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    Vogue China Wants to Put a New Face on Chinese Fashion

    The magazine’s new editorial director, Margaret Zhang, has won praise after launching a campaign to promote diversity in China’s fashion industry.
    Jul 14, 2021#fashion#media

    Margaret Zhang has picked an ambitious first campaign as Vogue China’s new editorial director: shaking up representation in China’s fashion industry.

    The 28-year-old, who became Vogue’s youngest editor in February, has launched an open casting campaign titled “Vogue New Face” to promote diversity and inclusion in Chinese fashion.

    Vogue China, the local edition of the Condé Nast fashion publication, first announced the campaign to its 12 million followers on social media platform Weibo last week. Today, the company officially opened applications for the open casting and confirmed it would hold its first popup casting event in the southwestern city of Chengdu on August 7.

    “We don’t have to live up to other people’s standards. Not stepping on traditional paths, not following archaic rules, and having one’s own views and consciousness is the most needed quality of this generation,” said Zhang in a statement.

    The company says it has no fixed definition or standard for what constitutes a “New Face.” “No matter what gender, body size, or cultural background they have, every fashion lover who dares to dream could be seen by the public in Vogue China,” the company wrote.

    The campaign has won praise from the Chinese public and industry insiders, in a sign that China’s beauty standards, at least among the younger generations, are gradually becoming more open. The campaign’s hashtag, which can be directly translated to #hinewface, had received over 1.4 million views on Weibo at time of publication.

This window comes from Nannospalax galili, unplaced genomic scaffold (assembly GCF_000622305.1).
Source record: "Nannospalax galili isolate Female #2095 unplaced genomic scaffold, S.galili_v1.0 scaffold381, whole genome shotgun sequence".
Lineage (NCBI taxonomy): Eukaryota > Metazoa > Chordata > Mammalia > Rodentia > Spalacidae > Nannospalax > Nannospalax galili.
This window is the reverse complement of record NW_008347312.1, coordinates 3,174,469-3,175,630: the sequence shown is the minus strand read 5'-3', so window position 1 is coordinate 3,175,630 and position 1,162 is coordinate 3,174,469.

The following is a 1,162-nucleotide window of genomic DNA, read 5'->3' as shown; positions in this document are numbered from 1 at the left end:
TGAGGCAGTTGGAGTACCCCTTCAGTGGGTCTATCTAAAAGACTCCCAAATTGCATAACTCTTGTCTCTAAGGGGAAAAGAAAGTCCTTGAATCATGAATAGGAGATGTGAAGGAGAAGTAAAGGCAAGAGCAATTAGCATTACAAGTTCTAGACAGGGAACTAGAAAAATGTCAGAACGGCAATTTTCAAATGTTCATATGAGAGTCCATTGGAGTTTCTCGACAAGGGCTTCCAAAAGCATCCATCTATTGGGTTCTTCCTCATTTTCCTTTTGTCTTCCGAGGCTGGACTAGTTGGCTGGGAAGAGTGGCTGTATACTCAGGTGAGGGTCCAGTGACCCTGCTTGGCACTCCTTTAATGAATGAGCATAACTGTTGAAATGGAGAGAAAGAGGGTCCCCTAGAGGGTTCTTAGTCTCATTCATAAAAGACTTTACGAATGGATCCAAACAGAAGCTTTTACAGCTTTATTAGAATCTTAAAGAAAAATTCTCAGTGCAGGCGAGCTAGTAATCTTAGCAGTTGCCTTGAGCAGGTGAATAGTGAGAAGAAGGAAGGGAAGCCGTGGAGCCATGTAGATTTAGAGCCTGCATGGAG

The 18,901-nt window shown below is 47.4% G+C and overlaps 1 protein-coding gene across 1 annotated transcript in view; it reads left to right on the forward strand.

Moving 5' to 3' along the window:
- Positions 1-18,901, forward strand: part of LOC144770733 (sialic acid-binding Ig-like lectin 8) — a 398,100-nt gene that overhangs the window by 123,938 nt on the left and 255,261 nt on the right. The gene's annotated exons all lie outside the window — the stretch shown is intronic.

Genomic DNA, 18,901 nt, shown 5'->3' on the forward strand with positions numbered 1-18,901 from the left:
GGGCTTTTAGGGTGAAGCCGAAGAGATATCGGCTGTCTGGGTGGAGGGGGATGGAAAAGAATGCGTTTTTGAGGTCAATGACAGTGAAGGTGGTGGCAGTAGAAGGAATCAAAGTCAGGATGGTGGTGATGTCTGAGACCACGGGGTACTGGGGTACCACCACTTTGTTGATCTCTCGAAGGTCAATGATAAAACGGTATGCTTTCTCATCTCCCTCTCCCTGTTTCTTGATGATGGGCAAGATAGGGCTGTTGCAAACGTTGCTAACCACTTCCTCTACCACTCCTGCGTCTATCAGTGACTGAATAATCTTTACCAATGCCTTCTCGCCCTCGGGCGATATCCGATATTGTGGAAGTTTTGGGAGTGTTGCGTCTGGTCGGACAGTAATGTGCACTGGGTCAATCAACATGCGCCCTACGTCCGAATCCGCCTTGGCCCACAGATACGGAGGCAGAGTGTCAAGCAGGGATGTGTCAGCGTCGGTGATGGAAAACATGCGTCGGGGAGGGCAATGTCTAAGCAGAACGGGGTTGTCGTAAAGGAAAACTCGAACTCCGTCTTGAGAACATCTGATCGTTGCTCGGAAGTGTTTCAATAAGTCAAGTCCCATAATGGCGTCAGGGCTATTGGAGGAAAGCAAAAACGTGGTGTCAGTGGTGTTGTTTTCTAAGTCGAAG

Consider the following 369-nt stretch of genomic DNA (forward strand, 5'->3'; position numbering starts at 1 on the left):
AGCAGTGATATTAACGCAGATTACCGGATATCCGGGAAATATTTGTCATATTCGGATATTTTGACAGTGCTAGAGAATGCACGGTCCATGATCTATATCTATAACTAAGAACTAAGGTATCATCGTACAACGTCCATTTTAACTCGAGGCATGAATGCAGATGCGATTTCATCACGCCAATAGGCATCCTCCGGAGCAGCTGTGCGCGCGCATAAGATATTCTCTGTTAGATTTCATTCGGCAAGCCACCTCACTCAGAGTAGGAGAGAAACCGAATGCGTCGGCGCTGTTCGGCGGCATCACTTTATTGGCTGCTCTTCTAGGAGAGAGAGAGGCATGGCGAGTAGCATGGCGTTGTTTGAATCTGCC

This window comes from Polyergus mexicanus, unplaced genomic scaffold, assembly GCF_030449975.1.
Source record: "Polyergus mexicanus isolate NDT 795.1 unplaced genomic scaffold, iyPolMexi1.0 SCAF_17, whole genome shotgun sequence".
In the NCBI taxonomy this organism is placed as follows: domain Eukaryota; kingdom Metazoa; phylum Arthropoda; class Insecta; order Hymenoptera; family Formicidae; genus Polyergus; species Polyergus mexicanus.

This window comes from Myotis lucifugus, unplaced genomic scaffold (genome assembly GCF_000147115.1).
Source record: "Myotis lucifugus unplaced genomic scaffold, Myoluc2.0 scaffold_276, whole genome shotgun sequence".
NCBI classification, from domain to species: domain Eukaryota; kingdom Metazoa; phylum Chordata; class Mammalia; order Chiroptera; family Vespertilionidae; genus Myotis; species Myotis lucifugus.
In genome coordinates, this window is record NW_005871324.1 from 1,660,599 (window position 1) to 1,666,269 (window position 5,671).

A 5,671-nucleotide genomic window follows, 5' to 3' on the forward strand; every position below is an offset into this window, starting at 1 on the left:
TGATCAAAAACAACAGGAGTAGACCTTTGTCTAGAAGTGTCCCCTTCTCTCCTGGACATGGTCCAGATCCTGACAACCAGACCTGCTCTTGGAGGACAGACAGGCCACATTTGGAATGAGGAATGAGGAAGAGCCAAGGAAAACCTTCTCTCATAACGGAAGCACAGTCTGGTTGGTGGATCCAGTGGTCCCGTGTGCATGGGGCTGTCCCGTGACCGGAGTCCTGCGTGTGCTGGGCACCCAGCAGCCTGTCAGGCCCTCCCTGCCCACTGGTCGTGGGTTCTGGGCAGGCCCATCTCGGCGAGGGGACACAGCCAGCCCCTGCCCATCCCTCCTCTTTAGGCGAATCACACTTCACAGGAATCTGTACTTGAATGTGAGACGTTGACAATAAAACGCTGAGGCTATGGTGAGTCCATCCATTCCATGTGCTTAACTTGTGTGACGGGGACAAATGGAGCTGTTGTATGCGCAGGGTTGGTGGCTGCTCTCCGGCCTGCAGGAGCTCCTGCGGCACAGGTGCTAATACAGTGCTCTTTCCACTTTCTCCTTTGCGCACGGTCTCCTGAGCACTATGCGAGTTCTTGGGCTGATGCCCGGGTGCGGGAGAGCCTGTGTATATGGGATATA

Fashion media around the world have been facing mounting criticism over their preference for tall, thin, and fair-skinned models, which can have a harmful effect on their readers’ body image. In China, there’s a nascent but growing movement pushing back against body-shaming and a lack of diversity in the media.

    Dr. Christine Tsui, a fashion business consultant and columnist based in Shanghai, told Sixth Tone that by launching the campaign, Zhang had “made the right first step” toward tackling Chinese fashion’s lack of diversity.

    “A standalone marketing event may not change the situation right here and now, but it is conducive to diversifying beauty standards,” Tsui said.

    Tsui also predicted that the open casting format would appeal to young Chinese, who “want to be participants, rather than just an audience.”

    “It is a form of two-way communication, whereas before the media was doing one-way communication — they just released news or advertisements,” said Tsui.

    The popup event in Chengdu will last 24 hours, according to Condé Nast. Those wishing to participate must sign up via the firm’s VOGUEclub app, before being selected to attend the casting in the southwestern metropolis.

    Zhang, who was born in Australia to Chinese parents, has become a high-profile figure since assuming her position at Vogue China. She first made her name by launching the blog “Shine by Three” when she was just 16 years old. She has since held many roles, including filmmaker, photographer, consultant, and writer.

    Her appointment by Condé Nast was hailed by fashion trade publication Women’s Wear Daily as representing “a new era” for Vogue, pointing to her cosmopolitan upbringing and digital savvy.

    Editor: Dominic Morgan.

    (Header image: Margaret Zhang is seen outside the Miu Miu show during Paris Fashion Week, France, March 3, 2020. Daniel Zuchnik/Getty Images/People Visual)